CitationEverett, Bethany G.; Limburg, Aubrey; McKetta, Sarah; & Hatzenbuehler, Mark L. (2022). State-Level Regulations Regarding the Protection of Sexual Minorities and Birth Outcomes: Results from a Population-Based Cohort Study. Psychosomatic Medicine. , PMCID: PMC9271587
AbstractObjectives We leverage state-level variability in social policies that confer legal protections for sexual minorities (e.g., employment non-discrimination acts) and examine their association with birth outcomes among sexual minority women. Methods We link measures of structural protections (i.e., social policies) to a prospective, population-based cohort of U.S. adults—the National Longitudinal Study of Adolescent to Adult Health (n = 7,913 total singleton births; n = 274 singleton births to bisexual women; n = 53 singleton births to lesbian women)—which includes measurement of key risk factors for birth outcomes over the life course. Results LGB policy protections were associated with better birth outcomes for lesbian women. For example, among lesbian women, the predicted birthweight for infants in states with no policy protections was 3.01 kg (95% CI: 2.71, 3.30) but was 3.71 kg (95% CI: 3.46, 3.96) in states with 3 or 4 policy protections. In negative control analyses, there was no association between LGB policy protections and birth outcomes among the non-stigmatized group (i.e., heterosexual women), providing evidence of specificity. Furthermore, in states with the most LGB policy protections, lesbian women were at lower risk for preterm births and had infants with higher birthweights than heterosexual and bisexual women. These associations remained robust after adjusting for 13 risk factors, including demographics, prior and current indicators of socioeconomic status, preconception and perinatal risk factors, and neighborhood characteristics. Conclusions These results provide novel evidence that sexual orientation-related policy protections, measured at the state level, are associated with a decreased risk for adverse birth outcomes among lesbian women. Copyright © 2022 by the American Psychosomatic Society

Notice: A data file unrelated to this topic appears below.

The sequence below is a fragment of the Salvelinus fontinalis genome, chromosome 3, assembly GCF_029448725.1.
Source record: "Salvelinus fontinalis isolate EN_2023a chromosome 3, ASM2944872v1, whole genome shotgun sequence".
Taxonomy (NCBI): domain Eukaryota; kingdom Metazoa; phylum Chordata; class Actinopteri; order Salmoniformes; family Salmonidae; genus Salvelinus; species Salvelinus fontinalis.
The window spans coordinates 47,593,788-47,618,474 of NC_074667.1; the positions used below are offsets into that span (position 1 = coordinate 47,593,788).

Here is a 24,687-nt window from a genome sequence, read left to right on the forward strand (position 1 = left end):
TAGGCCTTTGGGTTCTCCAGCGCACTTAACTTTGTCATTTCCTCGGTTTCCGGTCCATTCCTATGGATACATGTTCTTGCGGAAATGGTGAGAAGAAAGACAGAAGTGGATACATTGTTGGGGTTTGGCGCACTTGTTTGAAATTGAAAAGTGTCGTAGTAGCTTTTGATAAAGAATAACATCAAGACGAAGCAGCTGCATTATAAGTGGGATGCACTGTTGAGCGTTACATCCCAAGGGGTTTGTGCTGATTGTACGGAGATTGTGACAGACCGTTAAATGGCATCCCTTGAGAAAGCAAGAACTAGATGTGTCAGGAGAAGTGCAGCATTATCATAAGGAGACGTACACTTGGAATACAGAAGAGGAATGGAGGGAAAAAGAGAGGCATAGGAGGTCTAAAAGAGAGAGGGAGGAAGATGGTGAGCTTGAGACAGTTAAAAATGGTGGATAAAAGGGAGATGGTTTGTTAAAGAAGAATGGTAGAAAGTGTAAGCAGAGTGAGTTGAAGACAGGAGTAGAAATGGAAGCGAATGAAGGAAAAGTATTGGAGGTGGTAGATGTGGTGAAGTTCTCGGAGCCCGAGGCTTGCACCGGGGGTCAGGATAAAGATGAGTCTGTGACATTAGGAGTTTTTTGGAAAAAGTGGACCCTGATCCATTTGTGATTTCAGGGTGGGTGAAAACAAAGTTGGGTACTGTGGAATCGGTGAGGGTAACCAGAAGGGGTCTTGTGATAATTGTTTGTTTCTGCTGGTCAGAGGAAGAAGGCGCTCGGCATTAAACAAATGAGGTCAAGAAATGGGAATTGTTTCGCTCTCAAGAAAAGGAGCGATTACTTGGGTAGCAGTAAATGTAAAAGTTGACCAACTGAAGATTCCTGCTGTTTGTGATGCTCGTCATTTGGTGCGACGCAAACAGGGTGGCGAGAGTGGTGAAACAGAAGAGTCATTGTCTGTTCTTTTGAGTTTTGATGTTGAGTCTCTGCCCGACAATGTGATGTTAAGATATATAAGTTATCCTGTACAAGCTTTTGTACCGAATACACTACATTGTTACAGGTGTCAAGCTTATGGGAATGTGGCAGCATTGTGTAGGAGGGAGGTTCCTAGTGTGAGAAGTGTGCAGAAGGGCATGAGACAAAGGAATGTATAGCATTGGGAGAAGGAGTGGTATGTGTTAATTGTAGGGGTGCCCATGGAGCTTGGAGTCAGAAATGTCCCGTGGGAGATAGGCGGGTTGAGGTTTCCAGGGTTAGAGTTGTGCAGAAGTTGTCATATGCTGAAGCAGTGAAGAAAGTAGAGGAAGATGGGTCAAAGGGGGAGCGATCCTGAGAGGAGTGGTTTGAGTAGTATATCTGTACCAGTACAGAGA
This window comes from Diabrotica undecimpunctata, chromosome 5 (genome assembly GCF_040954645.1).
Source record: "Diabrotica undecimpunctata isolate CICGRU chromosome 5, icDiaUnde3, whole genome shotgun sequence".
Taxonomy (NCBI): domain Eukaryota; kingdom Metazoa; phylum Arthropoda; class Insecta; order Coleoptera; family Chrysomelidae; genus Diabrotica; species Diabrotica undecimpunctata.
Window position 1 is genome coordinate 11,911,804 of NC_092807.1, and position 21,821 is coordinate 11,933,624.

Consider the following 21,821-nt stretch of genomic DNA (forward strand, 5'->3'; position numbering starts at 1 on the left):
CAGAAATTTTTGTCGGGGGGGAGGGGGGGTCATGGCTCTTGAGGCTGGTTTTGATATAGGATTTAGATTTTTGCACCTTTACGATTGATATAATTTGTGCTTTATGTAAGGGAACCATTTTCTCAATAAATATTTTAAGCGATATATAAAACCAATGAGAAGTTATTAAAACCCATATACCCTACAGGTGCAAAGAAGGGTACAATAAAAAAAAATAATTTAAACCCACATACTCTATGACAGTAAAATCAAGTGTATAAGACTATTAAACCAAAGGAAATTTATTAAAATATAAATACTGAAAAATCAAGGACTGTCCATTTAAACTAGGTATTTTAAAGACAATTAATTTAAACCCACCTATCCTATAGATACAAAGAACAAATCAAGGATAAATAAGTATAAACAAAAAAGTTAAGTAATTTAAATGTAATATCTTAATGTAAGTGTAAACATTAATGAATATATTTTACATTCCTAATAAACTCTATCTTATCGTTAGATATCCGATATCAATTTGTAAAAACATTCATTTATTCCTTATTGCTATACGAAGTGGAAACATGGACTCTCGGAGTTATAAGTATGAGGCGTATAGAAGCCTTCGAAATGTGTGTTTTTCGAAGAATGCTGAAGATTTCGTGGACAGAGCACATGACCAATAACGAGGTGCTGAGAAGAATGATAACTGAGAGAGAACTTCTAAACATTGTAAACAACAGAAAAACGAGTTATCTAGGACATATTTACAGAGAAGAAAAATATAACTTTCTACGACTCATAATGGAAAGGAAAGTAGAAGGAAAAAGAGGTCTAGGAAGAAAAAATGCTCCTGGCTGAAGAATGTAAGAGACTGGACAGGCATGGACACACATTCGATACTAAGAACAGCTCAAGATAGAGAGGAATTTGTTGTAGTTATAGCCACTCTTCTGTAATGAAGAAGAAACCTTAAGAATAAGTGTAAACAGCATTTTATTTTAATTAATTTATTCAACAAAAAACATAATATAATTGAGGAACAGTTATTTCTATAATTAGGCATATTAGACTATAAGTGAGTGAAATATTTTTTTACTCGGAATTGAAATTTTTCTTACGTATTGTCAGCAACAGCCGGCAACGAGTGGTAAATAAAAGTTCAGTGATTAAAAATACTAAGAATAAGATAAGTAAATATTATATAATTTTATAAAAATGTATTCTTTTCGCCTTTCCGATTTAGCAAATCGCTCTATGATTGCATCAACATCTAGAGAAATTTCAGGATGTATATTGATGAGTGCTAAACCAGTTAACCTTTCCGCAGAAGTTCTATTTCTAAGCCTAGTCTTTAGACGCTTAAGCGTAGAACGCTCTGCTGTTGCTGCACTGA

Reference TypeJournal Article
Journal TitlePsychosomatic Medicine
Author(s)Everett, Bethany G.
Hatzenbuehler, Mark L.